At my very first session with my therapist she listened to me for an hour and then said “you have dysthymic depression.”  I’d never heard of it.  So I’ve been doing research.

Dysthymic depression (also known as dysthymia or persistent depressive disorder) is a condition where a person feels depressed for at least part of a day every day for at least two years.  I told my family about my diagnosis and my sister asked “so how long have you had it?”  I told her probably about 22 years.  She said “you mean you’ve had it since you were 9?”  My mom piped up and said “yeah, she probably has.”  I’ve never been as happy as I saw those around me being, at least not constantly.  I have my good moments, but they are sometimes few and far between.  Professionals are not quite sure what causes dysthymia.  Mayo Clinic says:

The exact cause of persistent depressive disorder isn’t known. As with major depression, it may involve more than one cause, such as:

  • Biological differences. People with persistent depressive disorder may have physical changes in their brains. The significance of these changes is still uncertain, but they may eventually help pinpoint causes.
  • Brain chemistry. Neurotransmitters are naturally occurring brain chemicals that likely play a role in depression. Recent research indicates that changes in the function and effect of these neurotransmitters and how they interact with neurocircuits involved in maintaining mood stability may play a significant role in depression and its treatment.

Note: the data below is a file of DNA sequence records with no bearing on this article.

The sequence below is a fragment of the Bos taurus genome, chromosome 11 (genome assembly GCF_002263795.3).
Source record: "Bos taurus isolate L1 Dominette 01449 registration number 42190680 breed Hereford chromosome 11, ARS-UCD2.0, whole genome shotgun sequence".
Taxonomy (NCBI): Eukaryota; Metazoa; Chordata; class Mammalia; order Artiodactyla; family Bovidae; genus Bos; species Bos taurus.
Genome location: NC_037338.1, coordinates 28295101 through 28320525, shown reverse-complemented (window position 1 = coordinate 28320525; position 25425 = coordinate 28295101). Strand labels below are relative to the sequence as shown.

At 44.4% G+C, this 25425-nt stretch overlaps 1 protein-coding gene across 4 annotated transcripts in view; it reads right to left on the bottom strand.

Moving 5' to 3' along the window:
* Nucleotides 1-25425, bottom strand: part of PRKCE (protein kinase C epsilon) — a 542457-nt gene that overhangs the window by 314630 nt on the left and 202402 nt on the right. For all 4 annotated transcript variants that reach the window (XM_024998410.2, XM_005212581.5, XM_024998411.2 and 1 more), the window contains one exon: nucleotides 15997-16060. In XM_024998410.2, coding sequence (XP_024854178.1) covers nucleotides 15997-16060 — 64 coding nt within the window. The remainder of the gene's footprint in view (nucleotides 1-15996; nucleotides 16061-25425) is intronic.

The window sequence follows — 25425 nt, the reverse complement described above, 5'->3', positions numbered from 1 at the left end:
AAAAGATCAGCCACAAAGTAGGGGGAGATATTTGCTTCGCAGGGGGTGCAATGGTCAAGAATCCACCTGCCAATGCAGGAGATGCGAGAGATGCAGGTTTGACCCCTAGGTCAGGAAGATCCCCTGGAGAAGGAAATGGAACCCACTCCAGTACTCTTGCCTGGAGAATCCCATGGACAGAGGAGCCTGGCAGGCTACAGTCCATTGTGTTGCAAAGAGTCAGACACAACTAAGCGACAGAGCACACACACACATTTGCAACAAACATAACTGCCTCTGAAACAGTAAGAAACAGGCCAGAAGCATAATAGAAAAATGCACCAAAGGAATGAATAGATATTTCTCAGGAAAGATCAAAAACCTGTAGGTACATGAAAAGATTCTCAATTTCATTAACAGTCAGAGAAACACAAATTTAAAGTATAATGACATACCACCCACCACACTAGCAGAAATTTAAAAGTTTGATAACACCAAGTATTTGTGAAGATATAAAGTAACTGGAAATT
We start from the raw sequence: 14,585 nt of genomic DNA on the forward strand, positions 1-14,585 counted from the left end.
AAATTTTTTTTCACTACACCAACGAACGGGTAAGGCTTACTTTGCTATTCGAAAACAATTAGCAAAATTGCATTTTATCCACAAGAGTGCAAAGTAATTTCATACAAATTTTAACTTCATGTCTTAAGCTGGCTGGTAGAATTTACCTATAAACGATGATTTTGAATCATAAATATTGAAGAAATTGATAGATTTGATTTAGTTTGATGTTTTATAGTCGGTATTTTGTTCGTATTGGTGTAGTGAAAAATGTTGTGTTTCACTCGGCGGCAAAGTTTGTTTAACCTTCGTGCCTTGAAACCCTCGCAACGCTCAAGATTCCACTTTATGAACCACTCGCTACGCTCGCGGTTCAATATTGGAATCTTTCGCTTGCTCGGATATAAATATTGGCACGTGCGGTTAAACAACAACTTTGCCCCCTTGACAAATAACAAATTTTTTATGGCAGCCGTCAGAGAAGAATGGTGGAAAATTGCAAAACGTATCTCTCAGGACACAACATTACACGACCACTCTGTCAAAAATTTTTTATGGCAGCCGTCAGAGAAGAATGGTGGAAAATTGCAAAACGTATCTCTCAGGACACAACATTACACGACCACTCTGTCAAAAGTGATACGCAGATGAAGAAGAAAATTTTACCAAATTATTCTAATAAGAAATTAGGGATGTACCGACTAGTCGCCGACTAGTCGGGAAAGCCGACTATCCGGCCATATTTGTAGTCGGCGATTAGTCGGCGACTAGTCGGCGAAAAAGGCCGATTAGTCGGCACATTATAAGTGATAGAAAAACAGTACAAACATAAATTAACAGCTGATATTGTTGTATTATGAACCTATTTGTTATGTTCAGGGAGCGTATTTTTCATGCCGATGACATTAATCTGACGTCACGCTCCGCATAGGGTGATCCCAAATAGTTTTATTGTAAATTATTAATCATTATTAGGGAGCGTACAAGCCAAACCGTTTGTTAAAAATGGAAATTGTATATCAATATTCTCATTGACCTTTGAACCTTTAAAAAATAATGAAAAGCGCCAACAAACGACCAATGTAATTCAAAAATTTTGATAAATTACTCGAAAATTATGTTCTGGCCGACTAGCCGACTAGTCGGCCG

• Inherited traits. Persistent depressive disorder appears to be more common in people whose blood relatives also have the condition. Researchers are trying to find genes that may be involved in causing depression.
  • Life events. As with major depression, traumatic events such as the loss of a loved one, financial problems or a high level of stress can trigger persistent depressive disorder in some people

It’s not curable.  But it is manageable, just like my anemia.  I’m not on medication for my dysthymia (although that is a great option, and I may or may not need it in the future).  As I was talking with my therapist I told her how I used to keep a gratitude journal and how I felt so much happier after one month of being consistently grateful that I decided to keep it up, and did, for three years.  I told her how last summer was amazing, when my boyfriend and I were encouraging each other to exercise regularly and eat healthy.  And I told her how bad this year has been, when I’ve felt awful physically and how I thought my dreams coming true and being engaged meant that I would be happy enough to not have to be grateful everyday.  Guys, I was wrong.  I was so wrong.  She suggested some supplements to get my brain healthy again and that I restart those good habits.  There have been bad days and good days.  Yesterday was our original wedding date.  We didn’t get married yesterday.  Yesterday was kind of rough.  Today I’m home alone for the first time since he broke up with me.  I feel like I’m off suicide watch!!! (A very good feeling.)  I’m learning to take care of myself better, like actually making meals for myself when I’m the only one eating and making sure I get enough to eat.  I go on bike rides every day or every other day, just short ones, so I don’t overdo my iron levels.  I made myself a playlist of my favorite Christian songs that plays pretty much constantly in my room.  I’m using essential oils that promote mental health and happiness daily.  I’m getting better.